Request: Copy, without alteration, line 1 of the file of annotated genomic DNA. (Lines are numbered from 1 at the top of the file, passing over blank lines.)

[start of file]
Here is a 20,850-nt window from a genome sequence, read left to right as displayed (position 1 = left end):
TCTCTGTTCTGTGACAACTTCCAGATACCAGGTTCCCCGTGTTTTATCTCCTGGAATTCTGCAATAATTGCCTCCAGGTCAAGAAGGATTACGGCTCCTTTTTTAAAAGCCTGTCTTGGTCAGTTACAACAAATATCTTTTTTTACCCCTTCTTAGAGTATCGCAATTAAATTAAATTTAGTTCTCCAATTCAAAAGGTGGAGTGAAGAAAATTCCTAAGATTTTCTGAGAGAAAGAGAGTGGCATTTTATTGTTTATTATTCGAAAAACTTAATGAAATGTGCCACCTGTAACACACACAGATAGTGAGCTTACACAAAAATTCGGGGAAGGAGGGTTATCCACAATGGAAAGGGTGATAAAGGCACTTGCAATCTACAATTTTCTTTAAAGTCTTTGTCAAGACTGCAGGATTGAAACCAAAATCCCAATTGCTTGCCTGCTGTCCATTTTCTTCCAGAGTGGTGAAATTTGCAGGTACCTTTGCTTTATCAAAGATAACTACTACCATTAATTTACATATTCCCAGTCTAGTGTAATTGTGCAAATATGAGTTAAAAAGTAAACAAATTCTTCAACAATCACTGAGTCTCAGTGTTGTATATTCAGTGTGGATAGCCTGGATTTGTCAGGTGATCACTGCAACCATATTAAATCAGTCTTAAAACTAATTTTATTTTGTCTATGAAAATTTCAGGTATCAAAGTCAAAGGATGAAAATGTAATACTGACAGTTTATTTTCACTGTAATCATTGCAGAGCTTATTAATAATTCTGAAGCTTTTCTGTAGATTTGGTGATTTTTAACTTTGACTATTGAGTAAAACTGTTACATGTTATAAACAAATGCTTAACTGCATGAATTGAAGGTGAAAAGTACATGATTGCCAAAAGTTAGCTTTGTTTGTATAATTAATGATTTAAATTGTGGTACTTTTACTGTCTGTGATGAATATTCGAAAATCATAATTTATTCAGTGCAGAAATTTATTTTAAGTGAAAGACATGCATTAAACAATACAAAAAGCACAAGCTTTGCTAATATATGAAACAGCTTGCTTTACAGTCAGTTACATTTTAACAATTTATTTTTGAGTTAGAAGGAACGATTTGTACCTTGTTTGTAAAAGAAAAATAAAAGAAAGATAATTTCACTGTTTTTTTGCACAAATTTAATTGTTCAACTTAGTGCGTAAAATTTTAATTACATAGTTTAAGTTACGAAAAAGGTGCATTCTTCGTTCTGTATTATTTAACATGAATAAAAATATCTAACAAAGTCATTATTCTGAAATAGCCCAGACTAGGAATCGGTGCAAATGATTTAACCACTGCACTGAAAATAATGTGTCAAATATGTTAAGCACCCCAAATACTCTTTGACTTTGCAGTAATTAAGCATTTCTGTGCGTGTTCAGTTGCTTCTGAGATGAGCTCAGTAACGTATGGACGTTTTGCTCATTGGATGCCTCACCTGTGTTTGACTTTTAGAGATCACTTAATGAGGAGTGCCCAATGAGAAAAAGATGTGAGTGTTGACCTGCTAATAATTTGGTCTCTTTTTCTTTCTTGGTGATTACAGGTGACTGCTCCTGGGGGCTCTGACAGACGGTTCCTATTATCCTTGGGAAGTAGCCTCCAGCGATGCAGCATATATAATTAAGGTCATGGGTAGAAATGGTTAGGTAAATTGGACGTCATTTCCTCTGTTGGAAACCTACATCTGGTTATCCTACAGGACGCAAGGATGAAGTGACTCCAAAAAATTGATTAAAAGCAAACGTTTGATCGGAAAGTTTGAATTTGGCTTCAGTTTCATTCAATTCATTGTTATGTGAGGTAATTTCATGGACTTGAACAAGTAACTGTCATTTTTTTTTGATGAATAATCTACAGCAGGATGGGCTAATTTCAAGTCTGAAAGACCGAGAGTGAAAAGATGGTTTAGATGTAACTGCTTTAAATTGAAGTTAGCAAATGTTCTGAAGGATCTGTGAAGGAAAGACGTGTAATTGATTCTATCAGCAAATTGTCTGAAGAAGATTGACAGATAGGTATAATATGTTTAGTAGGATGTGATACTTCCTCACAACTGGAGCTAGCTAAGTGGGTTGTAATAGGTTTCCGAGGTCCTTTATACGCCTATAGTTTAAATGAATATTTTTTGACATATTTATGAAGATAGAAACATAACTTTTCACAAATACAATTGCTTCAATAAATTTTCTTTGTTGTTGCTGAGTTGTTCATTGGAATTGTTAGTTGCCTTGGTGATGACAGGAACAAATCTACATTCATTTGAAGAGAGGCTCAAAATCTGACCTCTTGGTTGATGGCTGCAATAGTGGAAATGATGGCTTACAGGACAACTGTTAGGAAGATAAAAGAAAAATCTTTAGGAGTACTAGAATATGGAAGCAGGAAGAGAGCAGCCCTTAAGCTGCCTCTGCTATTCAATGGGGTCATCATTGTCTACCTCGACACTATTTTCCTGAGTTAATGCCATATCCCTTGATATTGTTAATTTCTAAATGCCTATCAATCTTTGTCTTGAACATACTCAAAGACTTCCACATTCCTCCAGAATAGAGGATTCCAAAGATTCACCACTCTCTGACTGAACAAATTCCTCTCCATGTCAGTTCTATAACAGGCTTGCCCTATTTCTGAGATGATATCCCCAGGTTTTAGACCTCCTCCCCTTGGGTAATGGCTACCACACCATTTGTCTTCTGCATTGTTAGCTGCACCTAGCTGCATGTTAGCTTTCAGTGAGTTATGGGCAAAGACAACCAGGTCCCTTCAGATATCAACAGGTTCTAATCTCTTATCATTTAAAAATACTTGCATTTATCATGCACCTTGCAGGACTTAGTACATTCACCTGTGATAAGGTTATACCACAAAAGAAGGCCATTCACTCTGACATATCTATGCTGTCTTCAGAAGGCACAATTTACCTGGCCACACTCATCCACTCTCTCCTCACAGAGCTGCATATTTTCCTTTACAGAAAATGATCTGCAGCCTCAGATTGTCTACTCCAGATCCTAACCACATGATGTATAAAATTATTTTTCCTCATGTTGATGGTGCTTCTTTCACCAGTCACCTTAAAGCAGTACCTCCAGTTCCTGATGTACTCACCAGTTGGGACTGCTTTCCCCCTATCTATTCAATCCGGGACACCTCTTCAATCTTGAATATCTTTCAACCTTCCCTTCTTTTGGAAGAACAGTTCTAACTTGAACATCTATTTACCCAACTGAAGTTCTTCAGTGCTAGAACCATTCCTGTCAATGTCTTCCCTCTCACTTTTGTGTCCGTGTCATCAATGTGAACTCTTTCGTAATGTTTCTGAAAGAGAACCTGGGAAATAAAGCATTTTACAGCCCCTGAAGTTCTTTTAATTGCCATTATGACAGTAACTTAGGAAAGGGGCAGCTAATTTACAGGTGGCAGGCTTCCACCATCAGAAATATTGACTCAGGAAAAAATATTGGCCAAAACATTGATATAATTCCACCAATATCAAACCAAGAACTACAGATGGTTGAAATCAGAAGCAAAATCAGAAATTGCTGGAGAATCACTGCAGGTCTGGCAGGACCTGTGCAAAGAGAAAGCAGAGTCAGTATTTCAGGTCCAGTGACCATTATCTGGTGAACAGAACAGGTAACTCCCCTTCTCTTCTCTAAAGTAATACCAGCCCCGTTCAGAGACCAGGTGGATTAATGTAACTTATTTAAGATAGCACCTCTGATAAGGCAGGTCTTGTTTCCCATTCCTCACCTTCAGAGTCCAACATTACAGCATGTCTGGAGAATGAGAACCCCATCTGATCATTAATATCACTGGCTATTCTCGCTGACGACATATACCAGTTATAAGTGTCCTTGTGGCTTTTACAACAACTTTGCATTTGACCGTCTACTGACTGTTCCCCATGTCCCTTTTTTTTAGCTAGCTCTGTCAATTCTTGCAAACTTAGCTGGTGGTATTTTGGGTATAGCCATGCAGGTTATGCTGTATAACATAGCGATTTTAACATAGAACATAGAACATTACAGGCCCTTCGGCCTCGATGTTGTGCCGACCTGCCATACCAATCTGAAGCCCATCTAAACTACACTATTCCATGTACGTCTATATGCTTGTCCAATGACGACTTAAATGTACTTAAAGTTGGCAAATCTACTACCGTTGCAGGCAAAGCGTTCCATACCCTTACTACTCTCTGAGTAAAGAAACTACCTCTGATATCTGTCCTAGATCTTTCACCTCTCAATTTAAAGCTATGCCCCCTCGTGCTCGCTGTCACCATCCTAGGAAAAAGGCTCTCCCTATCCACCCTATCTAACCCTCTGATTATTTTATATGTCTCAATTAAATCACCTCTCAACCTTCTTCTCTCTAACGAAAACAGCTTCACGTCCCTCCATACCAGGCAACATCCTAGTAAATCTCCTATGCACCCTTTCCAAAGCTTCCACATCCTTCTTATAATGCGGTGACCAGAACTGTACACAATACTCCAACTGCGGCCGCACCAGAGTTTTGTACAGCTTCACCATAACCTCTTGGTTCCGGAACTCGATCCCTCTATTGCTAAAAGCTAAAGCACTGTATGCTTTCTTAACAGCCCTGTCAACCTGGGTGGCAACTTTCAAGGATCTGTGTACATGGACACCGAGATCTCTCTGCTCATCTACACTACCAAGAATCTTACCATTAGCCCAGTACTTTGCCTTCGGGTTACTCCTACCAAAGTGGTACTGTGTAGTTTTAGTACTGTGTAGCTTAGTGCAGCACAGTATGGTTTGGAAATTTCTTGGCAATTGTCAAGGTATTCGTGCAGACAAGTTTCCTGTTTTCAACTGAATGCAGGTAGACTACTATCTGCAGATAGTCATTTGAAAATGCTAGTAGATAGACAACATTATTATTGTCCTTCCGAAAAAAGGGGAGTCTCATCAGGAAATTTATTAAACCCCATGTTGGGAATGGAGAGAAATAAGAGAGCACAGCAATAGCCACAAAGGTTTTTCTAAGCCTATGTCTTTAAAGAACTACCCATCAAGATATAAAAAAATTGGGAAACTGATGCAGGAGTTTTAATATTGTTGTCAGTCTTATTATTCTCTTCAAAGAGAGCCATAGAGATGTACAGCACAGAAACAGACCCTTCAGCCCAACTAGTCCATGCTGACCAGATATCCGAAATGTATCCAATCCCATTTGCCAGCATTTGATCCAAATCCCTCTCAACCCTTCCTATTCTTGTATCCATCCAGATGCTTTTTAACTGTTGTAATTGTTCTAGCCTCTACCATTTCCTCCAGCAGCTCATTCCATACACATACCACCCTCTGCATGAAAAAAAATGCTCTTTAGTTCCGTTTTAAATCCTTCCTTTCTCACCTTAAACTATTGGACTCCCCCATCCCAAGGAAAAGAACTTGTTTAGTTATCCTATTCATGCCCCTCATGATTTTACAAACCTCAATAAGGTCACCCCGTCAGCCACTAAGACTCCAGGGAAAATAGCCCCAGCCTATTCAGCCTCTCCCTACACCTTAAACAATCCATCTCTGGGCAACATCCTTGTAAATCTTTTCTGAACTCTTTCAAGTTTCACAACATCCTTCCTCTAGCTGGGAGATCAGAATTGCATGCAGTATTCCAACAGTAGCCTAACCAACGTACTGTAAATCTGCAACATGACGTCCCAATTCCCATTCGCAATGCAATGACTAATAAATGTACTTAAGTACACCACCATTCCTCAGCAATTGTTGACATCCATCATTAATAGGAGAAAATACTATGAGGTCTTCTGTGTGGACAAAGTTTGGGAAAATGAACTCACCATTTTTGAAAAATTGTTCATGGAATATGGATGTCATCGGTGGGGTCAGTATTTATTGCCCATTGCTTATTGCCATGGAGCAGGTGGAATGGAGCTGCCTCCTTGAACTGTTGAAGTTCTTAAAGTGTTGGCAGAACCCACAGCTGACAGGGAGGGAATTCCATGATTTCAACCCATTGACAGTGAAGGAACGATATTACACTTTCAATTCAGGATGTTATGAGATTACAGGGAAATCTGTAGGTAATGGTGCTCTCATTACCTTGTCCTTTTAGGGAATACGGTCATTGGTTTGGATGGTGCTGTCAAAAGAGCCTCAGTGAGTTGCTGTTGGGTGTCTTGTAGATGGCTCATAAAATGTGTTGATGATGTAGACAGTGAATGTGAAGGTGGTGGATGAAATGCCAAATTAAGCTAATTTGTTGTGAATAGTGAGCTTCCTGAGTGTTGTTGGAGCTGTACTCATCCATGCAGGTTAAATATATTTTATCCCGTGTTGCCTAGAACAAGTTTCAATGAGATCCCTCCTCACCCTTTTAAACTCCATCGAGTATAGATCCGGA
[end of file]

Here is a 20,850-nt window from a genome sequence, read left to right as displayed (position 1 = left end):